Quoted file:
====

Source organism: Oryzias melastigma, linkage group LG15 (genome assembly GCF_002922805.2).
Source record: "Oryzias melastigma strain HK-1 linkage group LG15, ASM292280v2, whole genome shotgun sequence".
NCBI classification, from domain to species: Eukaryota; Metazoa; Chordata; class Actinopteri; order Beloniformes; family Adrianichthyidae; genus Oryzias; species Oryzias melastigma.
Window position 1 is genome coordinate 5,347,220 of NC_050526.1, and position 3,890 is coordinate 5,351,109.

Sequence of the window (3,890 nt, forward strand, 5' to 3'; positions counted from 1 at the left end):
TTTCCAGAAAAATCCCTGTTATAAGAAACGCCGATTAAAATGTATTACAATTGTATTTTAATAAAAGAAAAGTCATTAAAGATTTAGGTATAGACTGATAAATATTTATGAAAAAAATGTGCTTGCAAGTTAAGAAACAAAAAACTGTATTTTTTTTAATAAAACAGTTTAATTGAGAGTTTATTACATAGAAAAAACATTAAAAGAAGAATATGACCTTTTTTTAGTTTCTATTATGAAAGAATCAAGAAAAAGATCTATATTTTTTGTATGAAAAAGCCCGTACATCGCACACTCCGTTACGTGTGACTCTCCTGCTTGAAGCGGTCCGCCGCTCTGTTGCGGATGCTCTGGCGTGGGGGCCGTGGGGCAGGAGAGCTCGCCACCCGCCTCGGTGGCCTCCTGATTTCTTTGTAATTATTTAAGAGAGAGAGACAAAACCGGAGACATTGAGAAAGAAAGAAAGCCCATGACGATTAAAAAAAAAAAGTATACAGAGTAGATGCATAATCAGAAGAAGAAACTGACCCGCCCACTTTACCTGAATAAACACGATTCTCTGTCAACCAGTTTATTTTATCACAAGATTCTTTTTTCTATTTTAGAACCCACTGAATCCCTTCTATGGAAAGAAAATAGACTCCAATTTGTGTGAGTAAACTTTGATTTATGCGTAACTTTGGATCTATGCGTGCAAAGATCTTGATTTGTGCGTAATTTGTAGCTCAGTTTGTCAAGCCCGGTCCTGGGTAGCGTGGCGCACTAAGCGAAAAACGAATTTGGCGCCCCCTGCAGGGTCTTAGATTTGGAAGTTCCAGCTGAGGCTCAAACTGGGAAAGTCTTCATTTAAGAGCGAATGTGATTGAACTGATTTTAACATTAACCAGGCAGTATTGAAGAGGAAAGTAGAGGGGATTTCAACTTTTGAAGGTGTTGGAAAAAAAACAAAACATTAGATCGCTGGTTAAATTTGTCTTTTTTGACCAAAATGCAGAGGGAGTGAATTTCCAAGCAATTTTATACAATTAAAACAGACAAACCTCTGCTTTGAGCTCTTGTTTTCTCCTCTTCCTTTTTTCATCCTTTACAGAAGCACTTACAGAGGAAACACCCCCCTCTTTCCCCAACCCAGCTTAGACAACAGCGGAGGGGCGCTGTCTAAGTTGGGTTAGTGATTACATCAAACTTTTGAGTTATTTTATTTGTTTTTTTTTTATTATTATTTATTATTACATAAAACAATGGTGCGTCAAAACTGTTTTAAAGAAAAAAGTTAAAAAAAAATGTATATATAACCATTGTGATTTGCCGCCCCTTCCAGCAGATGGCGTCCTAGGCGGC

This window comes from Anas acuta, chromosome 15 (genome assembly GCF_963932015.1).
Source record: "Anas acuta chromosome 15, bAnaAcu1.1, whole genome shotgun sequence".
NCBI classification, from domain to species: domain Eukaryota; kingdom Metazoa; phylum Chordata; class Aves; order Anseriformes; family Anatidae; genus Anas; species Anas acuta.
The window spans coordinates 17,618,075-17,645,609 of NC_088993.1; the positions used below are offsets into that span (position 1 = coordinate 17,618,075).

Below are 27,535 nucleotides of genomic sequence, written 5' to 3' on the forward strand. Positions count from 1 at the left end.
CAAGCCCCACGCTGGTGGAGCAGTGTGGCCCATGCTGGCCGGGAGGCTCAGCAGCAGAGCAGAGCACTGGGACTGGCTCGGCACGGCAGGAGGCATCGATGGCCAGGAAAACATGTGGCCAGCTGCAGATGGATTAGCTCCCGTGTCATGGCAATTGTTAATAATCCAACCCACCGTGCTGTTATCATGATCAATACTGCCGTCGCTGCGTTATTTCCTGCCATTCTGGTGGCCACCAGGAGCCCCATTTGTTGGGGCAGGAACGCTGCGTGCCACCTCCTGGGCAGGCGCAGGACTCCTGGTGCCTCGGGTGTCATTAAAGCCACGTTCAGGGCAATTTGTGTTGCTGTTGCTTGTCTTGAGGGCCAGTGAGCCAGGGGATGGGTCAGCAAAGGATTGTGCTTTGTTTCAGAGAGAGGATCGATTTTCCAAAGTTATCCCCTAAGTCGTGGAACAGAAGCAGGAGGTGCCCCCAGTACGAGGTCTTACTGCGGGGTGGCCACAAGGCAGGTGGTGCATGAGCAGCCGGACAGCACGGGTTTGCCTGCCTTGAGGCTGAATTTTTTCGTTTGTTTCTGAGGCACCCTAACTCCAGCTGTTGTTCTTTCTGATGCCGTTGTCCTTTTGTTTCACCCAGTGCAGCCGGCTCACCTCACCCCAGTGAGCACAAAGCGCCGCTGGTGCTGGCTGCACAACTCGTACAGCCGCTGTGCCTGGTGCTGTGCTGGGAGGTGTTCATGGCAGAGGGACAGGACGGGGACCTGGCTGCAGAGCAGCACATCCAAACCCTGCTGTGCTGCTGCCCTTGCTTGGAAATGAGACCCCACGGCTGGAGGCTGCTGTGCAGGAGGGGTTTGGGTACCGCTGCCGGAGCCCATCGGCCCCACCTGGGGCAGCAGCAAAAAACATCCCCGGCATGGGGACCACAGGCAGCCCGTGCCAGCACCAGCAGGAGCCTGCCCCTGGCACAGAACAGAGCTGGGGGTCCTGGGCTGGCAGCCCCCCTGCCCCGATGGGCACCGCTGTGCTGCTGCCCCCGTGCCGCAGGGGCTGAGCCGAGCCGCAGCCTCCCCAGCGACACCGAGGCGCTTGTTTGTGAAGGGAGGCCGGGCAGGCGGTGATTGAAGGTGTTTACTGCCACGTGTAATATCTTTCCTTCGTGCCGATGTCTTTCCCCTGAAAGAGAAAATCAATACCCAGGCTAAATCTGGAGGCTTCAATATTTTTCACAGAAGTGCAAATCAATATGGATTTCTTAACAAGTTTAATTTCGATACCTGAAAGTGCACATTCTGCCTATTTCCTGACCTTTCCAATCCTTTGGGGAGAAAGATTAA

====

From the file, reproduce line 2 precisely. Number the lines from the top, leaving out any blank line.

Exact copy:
Source record: "Oryzias melastigma strain HK-1 linkage group LG15, ASM292280v2, whole genome shotgun sequence".